Asmussen Says Crisis Lull Shouldn’t Invite Complacency

European Central Bank Executive Board Member Joerg Asmussen said that a lull in financial-market tensions after the ECB unveiled its bond-purchase program doesn’t mean countries should put off reform measures.

“The market reaction to our announcement has been positive,” Asmussen told reporters in Nicosia today after a meeting of European Union finance ministers. “This is obviously welcome but this is no reason for complacency.”

President Mario Draghi said earlier that there’s cause for optimism in Europe after the rally in financial markets. ECB policy makers on Sept. 6 agreed on an unlimited bond-buying program aimed at regaining control of interest rates in countries such as Spain and Italy.

“One should not unduly wait with any action just simply because one thinks waiting is an option because markets have been relatively benign in the past week,” Asmussen said. “One should not wait before taking the necessary steps, this is true for all governments concerned in order to improve fiscal discipline, improve competitiveness and where necessary, to clean up banks’ balance sheets.”

Under the ECB plan, dubbed Outright Monetary Transactions, the central bank may buy bonds with a maturity of up to three years on the secondary market of countries that ask Europe’s bailout fund to purchase their debt on the primary market.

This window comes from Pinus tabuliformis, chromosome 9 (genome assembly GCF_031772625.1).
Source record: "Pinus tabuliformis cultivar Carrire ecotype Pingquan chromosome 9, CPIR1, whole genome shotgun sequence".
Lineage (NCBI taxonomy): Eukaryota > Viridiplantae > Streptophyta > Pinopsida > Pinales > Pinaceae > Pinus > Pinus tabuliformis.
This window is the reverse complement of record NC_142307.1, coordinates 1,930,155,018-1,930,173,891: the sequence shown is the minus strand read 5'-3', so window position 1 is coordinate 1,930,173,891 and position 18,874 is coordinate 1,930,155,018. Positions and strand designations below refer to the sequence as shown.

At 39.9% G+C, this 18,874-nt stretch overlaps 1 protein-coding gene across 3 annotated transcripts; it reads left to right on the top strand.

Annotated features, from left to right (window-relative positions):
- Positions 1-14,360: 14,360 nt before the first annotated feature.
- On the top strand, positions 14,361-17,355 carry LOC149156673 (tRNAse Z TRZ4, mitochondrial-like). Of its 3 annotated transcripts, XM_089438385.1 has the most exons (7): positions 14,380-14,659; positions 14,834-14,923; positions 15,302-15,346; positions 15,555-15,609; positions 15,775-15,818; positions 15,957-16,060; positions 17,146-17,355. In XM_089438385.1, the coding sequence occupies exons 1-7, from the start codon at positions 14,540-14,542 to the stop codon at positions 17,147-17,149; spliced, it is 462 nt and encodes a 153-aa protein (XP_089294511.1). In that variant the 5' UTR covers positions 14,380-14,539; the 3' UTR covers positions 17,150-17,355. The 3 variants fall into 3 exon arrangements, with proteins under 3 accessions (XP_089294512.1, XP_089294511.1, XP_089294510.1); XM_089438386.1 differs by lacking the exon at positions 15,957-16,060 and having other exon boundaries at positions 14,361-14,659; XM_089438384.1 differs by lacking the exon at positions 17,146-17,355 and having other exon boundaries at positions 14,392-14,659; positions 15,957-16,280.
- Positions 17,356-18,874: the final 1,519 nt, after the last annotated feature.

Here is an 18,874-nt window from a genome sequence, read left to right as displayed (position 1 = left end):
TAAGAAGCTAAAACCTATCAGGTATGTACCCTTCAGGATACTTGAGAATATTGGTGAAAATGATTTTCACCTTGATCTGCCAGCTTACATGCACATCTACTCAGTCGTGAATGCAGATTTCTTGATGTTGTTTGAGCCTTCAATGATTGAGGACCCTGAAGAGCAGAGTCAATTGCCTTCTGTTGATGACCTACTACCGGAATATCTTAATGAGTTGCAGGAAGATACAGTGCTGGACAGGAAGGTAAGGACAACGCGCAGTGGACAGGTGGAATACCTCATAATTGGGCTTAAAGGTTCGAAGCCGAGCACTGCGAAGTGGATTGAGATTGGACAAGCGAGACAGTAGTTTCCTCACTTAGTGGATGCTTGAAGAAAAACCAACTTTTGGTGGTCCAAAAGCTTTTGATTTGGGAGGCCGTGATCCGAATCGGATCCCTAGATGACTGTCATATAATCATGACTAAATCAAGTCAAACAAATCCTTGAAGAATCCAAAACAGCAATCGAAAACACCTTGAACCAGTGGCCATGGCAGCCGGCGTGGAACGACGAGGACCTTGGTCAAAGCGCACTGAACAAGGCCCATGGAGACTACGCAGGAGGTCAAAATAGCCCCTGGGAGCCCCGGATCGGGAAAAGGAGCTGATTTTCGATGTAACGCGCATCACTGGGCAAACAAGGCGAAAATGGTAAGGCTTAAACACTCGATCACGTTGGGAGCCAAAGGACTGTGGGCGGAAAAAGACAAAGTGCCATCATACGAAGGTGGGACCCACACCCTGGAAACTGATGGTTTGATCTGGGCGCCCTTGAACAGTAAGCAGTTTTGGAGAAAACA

“We have recognized that government yields in countries under pressure have declined quite substantially and in addition, we have seen a flattening of the yield curve in the countries possibly concerned with OMTs,” Asmussen said.

Draghi also noted the improvement in financial market conditions, when asked earlier on how much time the ECB has created through its crisis response.

“Financial conditions have been better recently, but we have to continue working on that,” Draghi said. “If we continue going this way, one has to be optimistic.”

To contact the reporter on this story: Jeff Black in Nicosia at

To contact the editor responsible for this story: Craig Stirling at

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